After three year of accession to the World Trade Organization, Vietnam has seen significant changes in distribution service sector, and particularly, retail services, but it has also revealed several shortcomings in State management of the sector.
|Shoppers at a supermarket in Ho Chi Minh City (Photo: SGGP)|
The statement was agreed to by participants at a workshop entitled “International experience on State management of distribution services and recommendations for policy making in Vietnam”, which was held by the Domestic Market Deparment under the Ministry of Industry and Trade and Multilateral Trade Assistance Project, Phase III (EU – Viet Nam MUTRAP III) in Ho Chi Minh City on September 7.
Retail sales and services in the country increased constantly throughout periods, with the period 1996-2000 seeing a rise of 10.75 percent per year, 2001-2005 18.3 percent, and 2006-2008 25 percent.
In 2009, total retail sales and service revenue reached US$65 billion, accounting for over 60 percent of the country’s gross domestic product (GDP).
The total revenue was VND747.4 billion in the first six months of 2010, a year-on-year increase of 26.7 percent.
Vietnam has also continuously ranked in top positions in Global Retail Development Index (GRDI).
According to rankings by the US consultancy group, A.T.Kearney, in 2007, Vietnam ranked 4/7 in the list of the most attractive retail markets in the world, in 2008, it was ranked in the first position, in 2009 the six, and 2010 14th.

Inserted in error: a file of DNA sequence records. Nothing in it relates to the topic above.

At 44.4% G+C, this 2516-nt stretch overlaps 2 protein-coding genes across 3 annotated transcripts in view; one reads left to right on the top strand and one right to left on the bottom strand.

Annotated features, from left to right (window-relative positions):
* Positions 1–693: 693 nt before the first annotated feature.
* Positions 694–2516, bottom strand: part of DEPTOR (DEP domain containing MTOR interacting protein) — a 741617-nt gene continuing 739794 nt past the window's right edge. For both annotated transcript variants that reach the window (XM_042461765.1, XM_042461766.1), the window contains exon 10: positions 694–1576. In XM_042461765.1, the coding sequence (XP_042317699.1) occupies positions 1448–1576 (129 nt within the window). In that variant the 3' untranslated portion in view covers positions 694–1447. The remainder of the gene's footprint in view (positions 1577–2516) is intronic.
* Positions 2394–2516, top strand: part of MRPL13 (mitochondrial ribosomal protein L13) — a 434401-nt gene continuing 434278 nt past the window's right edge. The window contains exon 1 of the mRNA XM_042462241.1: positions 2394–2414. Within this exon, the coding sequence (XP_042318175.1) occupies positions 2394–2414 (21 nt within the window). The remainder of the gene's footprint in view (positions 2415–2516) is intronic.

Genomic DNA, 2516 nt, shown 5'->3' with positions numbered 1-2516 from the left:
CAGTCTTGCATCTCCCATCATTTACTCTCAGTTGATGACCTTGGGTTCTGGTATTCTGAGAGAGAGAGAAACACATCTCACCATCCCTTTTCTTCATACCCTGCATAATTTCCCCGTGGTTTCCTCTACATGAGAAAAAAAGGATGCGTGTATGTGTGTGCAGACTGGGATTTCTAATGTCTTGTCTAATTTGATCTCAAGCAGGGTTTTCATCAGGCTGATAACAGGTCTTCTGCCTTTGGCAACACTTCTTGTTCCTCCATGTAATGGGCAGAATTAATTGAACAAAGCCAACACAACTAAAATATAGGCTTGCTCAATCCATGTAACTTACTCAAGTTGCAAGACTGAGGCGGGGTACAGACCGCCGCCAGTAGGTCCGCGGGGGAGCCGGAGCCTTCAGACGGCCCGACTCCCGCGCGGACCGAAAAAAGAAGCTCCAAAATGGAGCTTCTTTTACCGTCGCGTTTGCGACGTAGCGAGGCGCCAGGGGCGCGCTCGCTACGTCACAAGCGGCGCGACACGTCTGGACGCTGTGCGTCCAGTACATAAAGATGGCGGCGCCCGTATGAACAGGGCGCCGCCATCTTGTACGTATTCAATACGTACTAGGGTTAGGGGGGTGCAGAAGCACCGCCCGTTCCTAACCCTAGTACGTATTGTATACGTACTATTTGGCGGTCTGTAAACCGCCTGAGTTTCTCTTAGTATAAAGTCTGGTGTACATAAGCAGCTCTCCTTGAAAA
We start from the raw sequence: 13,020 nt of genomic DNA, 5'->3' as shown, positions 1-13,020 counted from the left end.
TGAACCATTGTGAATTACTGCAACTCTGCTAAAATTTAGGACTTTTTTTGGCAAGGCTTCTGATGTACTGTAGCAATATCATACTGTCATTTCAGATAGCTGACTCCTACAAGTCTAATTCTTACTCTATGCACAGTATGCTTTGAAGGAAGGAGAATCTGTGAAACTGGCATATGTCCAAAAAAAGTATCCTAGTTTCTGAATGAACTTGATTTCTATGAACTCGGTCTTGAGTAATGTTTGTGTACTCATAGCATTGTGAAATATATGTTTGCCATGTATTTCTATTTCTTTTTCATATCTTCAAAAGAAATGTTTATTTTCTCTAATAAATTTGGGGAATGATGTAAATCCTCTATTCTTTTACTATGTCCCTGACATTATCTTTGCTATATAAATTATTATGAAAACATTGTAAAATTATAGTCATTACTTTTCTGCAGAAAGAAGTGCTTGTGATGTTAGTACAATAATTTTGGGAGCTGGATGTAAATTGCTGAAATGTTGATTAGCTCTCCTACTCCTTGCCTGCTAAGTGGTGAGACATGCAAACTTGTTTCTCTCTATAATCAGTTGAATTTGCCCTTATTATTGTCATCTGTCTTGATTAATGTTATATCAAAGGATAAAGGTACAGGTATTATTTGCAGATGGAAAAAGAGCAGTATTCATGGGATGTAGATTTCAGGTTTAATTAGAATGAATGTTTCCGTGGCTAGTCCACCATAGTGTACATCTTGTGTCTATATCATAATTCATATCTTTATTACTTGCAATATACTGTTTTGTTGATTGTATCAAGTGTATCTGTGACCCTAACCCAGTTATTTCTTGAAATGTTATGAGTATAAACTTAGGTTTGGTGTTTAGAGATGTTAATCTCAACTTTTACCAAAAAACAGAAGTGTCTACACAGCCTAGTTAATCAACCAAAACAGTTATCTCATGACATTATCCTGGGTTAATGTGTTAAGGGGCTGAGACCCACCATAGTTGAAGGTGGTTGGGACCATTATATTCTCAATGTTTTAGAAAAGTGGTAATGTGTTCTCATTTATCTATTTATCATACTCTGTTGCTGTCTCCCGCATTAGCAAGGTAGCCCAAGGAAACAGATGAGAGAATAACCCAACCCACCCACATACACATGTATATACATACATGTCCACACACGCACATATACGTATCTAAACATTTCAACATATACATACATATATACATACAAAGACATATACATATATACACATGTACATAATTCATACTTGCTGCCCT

Infrastructure for the distribution service has developed at a very high rate.
According to the ministry, there were 8,500 markets nationwide in 2009. The number of markets rose by 100 in the first six month of the year.
In 2009, the number of supermarkets was 451, 26 of which were owned by foreign investors.
The country has also witnessed the entrance of world-class retailers such as Metro Cash&Carry (Germany), Big C (Bourbon – France), Parkson (Lion Corp. – Malaysia), Diamond Plaza (South Korea) and Lotte (South Korea)
Former trade minister Truong Dinh Tuyen said, the distribution service, especially retail service in Vietnam are being so dynamic and developing well like never before.
It opens new opportunities for both domestic and foreign enterprises, and gives local customers more choices, he added.
Along with the strong development, management of the distribution service sector has revealed many shortcomings, with many counterfeit, low-quality, smuggled and unsafe goods flooding the market.
The country’s current legal system on distribution service is imperfect as there yet to be a consistent regulation on the sector, clear concepts of retail and wholesale, and guidelines on the Economic Needs Test (ENT).
Development planning for trade has not been as expected as it failed to show development of business models.
Participants at the workshop said it is high time for Vietnam to have a specific code of retail to monitor the sector better and create a legal framework for enterprises to develop.
The workshop was the second in the series of three workshops organised in this year to compile recommendations of international and local experts in order to assist the ministry to draft a practical Decree on distribution service.